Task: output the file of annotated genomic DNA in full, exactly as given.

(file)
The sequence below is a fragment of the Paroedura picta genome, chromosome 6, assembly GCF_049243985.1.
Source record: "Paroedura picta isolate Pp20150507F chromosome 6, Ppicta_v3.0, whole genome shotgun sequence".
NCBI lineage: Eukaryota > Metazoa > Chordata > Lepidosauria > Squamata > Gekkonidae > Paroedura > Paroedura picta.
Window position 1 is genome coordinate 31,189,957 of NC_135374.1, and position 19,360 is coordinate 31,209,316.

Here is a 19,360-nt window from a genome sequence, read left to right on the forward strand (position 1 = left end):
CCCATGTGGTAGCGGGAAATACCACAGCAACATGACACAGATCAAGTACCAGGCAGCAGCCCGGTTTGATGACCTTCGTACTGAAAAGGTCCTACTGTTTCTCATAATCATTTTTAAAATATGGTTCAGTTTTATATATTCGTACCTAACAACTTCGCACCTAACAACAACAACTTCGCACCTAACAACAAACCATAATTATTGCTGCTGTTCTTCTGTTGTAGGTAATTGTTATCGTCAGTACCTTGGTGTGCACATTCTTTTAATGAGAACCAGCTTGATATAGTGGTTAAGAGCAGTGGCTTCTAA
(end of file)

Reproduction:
The sequence below is a fragment of the Paroedura picta genome, chromosome 6, assembly GCF_049243985.1.
Source record: "Paroedura picta isolate Pp20150507F chromosome 6, Ppicta_v3.0, whole genome shotgun sequence".
NCBI lineage: Eukaryota > Metazoa > Chordata > Lepidosauria > Squamata > Gekkonidae > Paroedura > Paroedura picta.
Window position 1 is genome coordinate 31,189,957 of NC_135374.1, and position 19,360 is coordinate 31,209,316.

Here is a 19,360-nt window from a genome sequence, read left to right on the forward strand (position 1 = left end):
CCCATGTGGTAGCGGGAAATACCACAGCAACATGACACAGATCAAGTACCAGGCAGCAGCCCGGTTTGATGACCTTCGTACTGAAAAGGTCCTACTGTTTCTCATAATCATTTTTAAAATATGGTTCAGTTTTATATATTCGTACCTAACAACTTCGCACCTAACAACAACAACTTCGCACCTAACAACAAACCATAATTATTGCTGCTGTTCTTCTGTTGTAGGTAATTGTTATCGTCAGTACCTTGGTGTGCACATTCTTTTAATGAGAACCAGCTTGATATAGTGGTTAAGAGCAGTGGCTTCTAA